After that the trail wound down a bit towards the falls. I could hear it before I could see it. Not so much the water, though, but rather kids squealing in delight. Turned out the falls was a popular swimming hole with people hiking in, biking along the Old Railway Trail or canoeing up Madawaska River to splash in the rapids. I can’t believe that after so many years of camping in Algonquin I didn’t know about this place.
It was a great spot to get some rest and cool my feet while nibbling on chocolate. But I couldn’t stay long. The trail was calling.
I hoisted my backpack and was on my way. The trail followed Madawaska River for a while, then started veering off into the woods. There were some rather picturesque parts with views of small lakes and bridges over bubbling brooks. Also more climbs, rocks and roots all the way to the split between Provoking East and West.
The section from this point all the way to the fork between Loop 1 and 2 was probably the worst part of the trail with stretches of ankle-deep, maybe deeper, mud. Luckily I managed to avoid testing its depth. But that required some serious fits of acrobatics: balancing on logs and branches, skipping from rock to rock, using my walking poles at stilts. All that while swatting hordes of hungry mosquitoes.
The Faya Lake campsite sign couldn’t come fast enough.
The campsite was a fair distance away from the main trail. The path to the site started with a descent and after a few twists and turns led me to a peninsula jutting into Faya Lake.
Once I relieved my shoulders of the backpack, I went on a little tour of the site. Mainly to familiarize myself with the vicinity but also looking for signs of recent bear activity. The site was big with lots of room for tents and pretty views of the lake on both sides. No sign of bears.
A few reports mentioned issues with garbage. I didn’t find much at first. Later I went around once again and collected all the plastic tabs, lids, bags, a couple of empty soup packets, even found a dish towel. But nothing like fish innards wrapped in a newspaper and tucked into the fire pit one of the campers mentioned in a forum. No wonder bears like this site.
There were also about ten fire grills scattered around the site. As if every backpacker who stayed there felt the need to stake their territory and leave one of their own. I didn’t have a grill on me so I couldn’t contribute to this rich collection. Some of the grills were used to block the trail leading to the campsite. A smaller trail to the side was blocked by a broken camping chair frame. I wondered if those were fortifications against a bear. That would mean they were expecting some very polite animals that would only use official trails to enter the campsite or would be deterred by a ten-inch-high grill. It made me laugh but also fed into my bear anxieties. So I decided to find a good tree for my food. That way I could feel like I was doing everything possible to discourage a visit.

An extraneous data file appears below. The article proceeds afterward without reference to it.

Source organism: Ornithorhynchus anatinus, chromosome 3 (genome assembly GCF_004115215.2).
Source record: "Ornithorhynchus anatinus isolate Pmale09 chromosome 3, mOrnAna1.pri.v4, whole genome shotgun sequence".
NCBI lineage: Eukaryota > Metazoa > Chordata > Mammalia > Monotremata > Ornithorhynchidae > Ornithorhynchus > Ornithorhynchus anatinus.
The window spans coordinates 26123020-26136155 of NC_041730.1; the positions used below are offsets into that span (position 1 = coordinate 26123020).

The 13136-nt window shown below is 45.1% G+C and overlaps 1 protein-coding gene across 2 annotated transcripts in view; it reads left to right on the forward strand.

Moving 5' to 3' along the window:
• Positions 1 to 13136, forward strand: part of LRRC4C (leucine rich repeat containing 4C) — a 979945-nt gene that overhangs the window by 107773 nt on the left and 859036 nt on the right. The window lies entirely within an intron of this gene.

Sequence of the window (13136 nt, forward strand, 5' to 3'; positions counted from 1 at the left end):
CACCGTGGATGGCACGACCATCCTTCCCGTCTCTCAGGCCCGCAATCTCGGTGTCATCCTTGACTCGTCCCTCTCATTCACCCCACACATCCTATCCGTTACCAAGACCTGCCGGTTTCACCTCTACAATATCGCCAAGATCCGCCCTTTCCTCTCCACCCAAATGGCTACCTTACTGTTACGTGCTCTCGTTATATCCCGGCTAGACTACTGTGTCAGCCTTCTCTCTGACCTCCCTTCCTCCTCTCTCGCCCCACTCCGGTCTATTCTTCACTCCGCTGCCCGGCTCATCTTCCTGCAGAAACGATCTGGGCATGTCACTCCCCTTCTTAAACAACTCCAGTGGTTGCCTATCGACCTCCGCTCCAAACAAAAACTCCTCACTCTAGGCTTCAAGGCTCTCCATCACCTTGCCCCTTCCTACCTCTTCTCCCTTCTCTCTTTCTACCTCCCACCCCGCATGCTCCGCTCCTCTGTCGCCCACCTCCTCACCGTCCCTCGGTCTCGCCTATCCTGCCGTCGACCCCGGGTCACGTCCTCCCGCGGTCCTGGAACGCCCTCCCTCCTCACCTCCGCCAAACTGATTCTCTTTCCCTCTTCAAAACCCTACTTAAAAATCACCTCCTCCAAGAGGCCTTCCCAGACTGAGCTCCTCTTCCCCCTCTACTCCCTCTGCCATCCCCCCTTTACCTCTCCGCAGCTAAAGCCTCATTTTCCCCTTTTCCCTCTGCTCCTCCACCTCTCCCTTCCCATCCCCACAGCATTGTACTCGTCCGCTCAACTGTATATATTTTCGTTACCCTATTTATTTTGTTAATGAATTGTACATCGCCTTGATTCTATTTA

I could see a few ropes hanging from a large white pine right in the middle of the site, practically above a tent pad. That seemed like a very unwise location for a bear hang so I set out in search of another one as far from the site as possible and away from my escape route. I found a nice branch but it was really high up. I wasn’t sure if I’d be able to get the rope up. It took me five attempts to do it.
Tomato soup with a side of nature
Feeling satisfied and a tiny bit proud of myself, I headed back to the campsite to prepare some food. I made tomato soup with lentils and quinoa on my new ultralight camping stove and threw a pita with cheese onto a campfire. A grill actually came in handy.
I enjoyed my meal listening to the forest. After I finished, I washed my pot, which also doubled as a bowl, carefully disposing of grey water away from the lake and the site. Then proceeded to setting up the tent.
After that I could finally relax and enjoy a beautiful evening.
Turned out I was not the only one favouring the rock by the lake. About six garter snakes were savouring the last of the sun warmth, several of them wrapped up into a large, moving knot. As the shadows slowly engulfed the peninsula, my slithering friends started looking for holes and tree trunks to retreat for the night.
I felt abandoned but then a couple of loons showed up to keep me company and a beaver dropped by for a visit.
I turned in early because I was tired. But it took me a while to fall asleep as I kept listening to any unfamiliar sounds and breaks in patterns. All I could hear was a chorus of frogs and a repetitive, dull tapping.
and Then it dawned on me
I was up before 6 the next morning, right in time for a sunrise. I couldn’t see the sun behind the trees but the sky acquired the telling pink streaks. I took a few pictures. Greeted my loon friends. Watched tiny warblers nibbling on pine cones. Met my fellow home-on-its-back carrier – a resident snapping turtle. In one of the videos, they referred to him as a man-eating turtle. But he looked very gentle and shy disappearing underwater the minute I reached for my camera.
After that I started the fire and proceeded to making coffee and oatmeal with freshly picked blueberries. The rest of the morning was uneventful. I enjoyed my coffee by the lake. I packed. I walked around in search of more garbage. It felt unfair that I had to leave just I started feeling comfortable and at home.
My return trip seemed easier and faster. I managed to get back to the trailhead in two hours and that included a lengthy break, and more chocolate, at the waterfalls, which were less busy than the day before.
And here I was again, at the map, only a day later and almost a year older. If I don’t look sufficiently happy, that’s because every little exposed patch of my skin is being attacked by pesky bloodsuckers.
I know you were probably expecting a bear to make an appearance in this story. I didn’t mean to mislead you. I was expecting one too but he never showed up. Can I offer you a moose instead?